Review: The Suffering Tree

July 11, 2017 book review 4 ★★★

I received this book for free from Disney-Hyperion in exchange for an honest review. This does not affect my opinion of the book or the content of my review.

Review: The Suffering TreeThe Suffering Tree by Elle Cosimano
Published by Disney-Hyperion
Publication Date: June 13th 2017
Pages: 368
Format: ARC
Source: Publisher
Genres: Death & Dying, Legends, Myths, Fables, Paranormal, Social Issues, Social Themes

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“It’s dark magic brings him back.”
Tori Burns and her family left D.C. for claustrophobic Chaptico, Maryland, after suddenly inheriting a house under mysterious circumstances. That inheritance puts her at odds with the entire town, especially Jesse Slaughter and his family—it’s their generations-old land the Burns have “stolen.” But none of that seems to matter after Tori witnesses a young man claw his way out of a grave under the gnarled oak in her new backyard.

Nathaniel Bishop may not understand what brought him back, but it’s clear to Tori that he hates the Slaughters for what they did to him centuries ago. Wary yet drawn to him by a shared sense of loss, she gives him shelter. But in the wake of his arrival comes a string of troubling events—including the disappearance of Jesse Slaughter’s cousin—that seem to point back to Nathaniel.

As Tori digs for the truth—and slowly begins to fall for Nathaniel—she uncovers something much darker in the tangled branches of the Slaughter family tree. In order to break the centuries-old curse that binds Nathaniel there and discover the true nature of her inheritance, Tori must unravel the Slaughter family’s oldest and most guarded secrets. But the Slaughters want to keep them buried… at any cost.

From award-winning author Elle Cosimano comes a haunting, atmospheric thriller perfect to hand to readers of the Mara Dyer trilogy and Bone Gap.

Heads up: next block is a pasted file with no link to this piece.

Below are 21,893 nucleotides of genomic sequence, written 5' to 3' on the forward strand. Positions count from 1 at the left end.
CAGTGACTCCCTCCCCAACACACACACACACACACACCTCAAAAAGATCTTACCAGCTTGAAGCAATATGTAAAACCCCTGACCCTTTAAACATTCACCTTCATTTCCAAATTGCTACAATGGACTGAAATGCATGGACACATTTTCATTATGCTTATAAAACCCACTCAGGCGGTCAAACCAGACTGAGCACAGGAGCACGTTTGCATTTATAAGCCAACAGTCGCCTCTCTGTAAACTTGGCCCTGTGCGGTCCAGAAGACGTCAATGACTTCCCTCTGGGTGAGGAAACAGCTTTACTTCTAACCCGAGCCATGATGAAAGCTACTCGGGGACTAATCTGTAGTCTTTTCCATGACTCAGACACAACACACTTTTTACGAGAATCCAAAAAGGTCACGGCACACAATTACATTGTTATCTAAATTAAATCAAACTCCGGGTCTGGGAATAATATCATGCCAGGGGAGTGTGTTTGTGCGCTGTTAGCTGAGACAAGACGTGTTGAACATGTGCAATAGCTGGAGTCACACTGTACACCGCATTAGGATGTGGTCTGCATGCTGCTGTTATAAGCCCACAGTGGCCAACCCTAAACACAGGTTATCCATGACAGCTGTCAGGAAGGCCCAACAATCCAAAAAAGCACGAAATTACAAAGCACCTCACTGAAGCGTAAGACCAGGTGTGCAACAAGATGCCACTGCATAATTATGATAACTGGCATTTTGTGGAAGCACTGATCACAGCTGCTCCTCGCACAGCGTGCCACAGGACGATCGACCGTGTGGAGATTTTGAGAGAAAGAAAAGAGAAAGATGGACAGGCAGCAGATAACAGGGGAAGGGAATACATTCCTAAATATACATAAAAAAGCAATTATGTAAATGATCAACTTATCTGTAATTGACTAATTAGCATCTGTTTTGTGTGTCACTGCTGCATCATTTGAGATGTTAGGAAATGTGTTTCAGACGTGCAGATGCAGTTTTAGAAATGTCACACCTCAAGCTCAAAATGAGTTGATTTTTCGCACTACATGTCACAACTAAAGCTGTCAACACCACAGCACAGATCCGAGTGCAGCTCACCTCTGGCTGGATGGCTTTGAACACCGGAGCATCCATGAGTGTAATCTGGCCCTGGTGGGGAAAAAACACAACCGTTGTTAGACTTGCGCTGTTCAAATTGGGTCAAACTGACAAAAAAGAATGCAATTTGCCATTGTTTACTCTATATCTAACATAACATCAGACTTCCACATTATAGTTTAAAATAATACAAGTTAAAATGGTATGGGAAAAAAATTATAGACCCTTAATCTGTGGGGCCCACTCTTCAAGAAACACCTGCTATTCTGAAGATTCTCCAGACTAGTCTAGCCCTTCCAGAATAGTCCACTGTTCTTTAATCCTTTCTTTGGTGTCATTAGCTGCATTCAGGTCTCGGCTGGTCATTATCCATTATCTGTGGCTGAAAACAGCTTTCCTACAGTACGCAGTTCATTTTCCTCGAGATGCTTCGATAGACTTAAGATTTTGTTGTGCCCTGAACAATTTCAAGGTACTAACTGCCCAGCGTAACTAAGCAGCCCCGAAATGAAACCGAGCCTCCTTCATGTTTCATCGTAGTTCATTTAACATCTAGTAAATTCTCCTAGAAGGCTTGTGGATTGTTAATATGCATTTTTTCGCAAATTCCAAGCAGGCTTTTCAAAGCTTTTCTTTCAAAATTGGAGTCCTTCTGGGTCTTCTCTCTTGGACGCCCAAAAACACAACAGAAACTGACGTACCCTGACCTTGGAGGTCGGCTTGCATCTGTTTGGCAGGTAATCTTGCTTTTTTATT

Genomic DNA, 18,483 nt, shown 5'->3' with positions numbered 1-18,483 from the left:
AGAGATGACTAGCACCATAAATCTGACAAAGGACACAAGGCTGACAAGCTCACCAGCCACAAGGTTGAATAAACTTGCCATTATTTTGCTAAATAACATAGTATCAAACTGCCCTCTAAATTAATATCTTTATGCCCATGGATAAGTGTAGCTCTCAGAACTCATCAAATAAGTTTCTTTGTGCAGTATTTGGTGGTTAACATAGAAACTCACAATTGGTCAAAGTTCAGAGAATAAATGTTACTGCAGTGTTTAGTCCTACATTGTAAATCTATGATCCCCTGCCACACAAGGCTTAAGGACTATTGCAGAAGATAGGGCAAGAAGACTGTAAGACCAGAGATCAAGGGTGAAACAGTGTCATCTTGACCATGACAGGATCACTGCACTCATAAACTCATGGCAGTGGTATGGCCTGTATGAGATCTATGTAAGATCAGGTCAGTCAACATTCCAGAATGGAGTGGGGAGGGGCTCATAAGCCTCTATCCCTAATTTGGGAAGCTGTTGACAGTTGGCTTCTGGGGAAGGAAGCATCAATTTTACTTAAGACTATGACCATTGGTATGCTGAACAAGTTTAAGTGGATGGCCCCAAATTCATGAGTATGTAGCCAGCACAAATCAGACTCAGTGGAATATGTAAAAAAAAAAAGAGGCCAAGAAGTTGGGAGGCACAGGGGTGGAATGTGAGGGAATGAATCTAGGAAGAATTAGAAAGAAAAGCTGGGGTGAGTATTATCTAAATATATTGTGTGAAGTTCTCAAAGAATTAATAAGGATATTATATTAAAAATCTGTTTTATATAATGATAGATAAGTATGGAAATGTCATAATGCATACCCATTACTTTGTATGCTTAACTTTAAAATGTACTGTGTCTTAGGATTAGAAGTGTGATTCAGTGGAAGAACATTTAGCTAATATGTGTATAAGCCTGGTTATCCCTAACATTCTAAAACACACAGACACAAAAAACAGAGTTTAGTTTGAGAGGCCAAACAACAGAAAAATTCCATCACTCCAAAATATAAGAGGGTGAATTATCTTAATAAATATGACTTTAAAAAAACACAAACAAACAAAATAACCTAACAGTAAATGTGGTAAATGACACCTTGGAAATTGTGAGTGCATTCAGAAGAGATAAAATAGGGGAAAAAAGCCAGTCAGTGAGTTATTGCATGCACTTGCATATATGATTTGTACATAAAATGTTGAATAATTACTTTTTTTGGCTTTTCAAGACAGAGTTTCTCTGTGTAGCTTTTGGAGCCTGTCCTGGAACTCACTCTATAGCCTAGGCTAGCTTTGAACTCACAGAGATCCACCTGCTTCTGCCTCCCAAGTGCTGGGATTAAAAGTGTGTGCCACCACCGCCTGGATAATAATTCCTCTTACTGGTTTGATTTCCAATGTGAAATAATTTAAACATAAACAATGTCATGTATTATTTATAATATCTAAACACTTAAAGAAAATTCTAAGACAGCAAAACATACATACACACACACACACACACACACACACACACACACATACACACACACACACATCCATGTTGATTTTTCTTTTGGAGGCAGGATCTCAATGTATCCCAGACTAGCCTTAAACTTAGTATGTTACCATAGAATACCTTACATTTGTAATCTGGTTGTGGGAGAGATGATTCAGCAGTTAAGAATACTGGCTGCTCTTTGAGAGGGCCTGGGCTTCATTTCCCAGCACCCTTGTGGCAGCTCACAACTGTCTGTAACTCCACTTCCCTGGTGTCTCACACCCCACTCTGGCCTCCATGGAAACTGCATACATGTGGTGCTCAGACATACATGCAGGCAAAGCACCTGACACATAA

This book may be unsuitable due to strong adult themes, sexual content, drug and alcohol use, and/or violence.
Review of The Suffering Tree

The Suffering Tree by Elle Cosimano is pitched as a dark tale of magic, thriller type novel. Tori’s family suddenly inherits a piece of property and a house in a town they’ve never heard of and from a man they’ve never known. They don’t know why they are there but it was the perfect timing for the move. She is clearly an outsider and the family that owns basically the whole town is not happy their property was given to a random unrelated family. The story follows Tori on her quest to discover why they are there and what to do with a dead boy who mysteriously rose from his grave one night.

Now, before I get too much into this, I’m signaling a trigger warning. There are strong images of self-harm and abuse. This wasn’t mentioned anywhere in the synopsis and I feel it’s important to let readers know. This novel is definitely not for younger audiences.

This novel is written from the POV of three different characters. Our main narrator is Tori, but we also get small chapters dedicated to Nathaniel’s past life and those of Emmeline’s, Nathaniel’s confidant and fellow indentured servant. I’ll be honest and say I was confused at the beginning of this book because I didn’t realize what the chapter jumping was doing. Nathaniel works on the Slaughter farm in the late 1600s. It’s a brutal, brutal farm to be on and his memories are graphic of the daily abuse he and his friends suffered through. You want a quick reality check? This is it right here. I definitely feel very fortunate to be living the life I’m living and I feel completely and utterly remorseful for what our nation’s founders did back in those times. Slavery, kidnapping children, beatings, hanging, cutting off of limbs all to farm some land is horrific and I wish that had never happened. I thought Nathaniel had a fantastic voice and you really did feel in the moment with him during the few goods times and the bad. Despite his awful circumstances, he had an aura of hope about him that carried throughout the novel.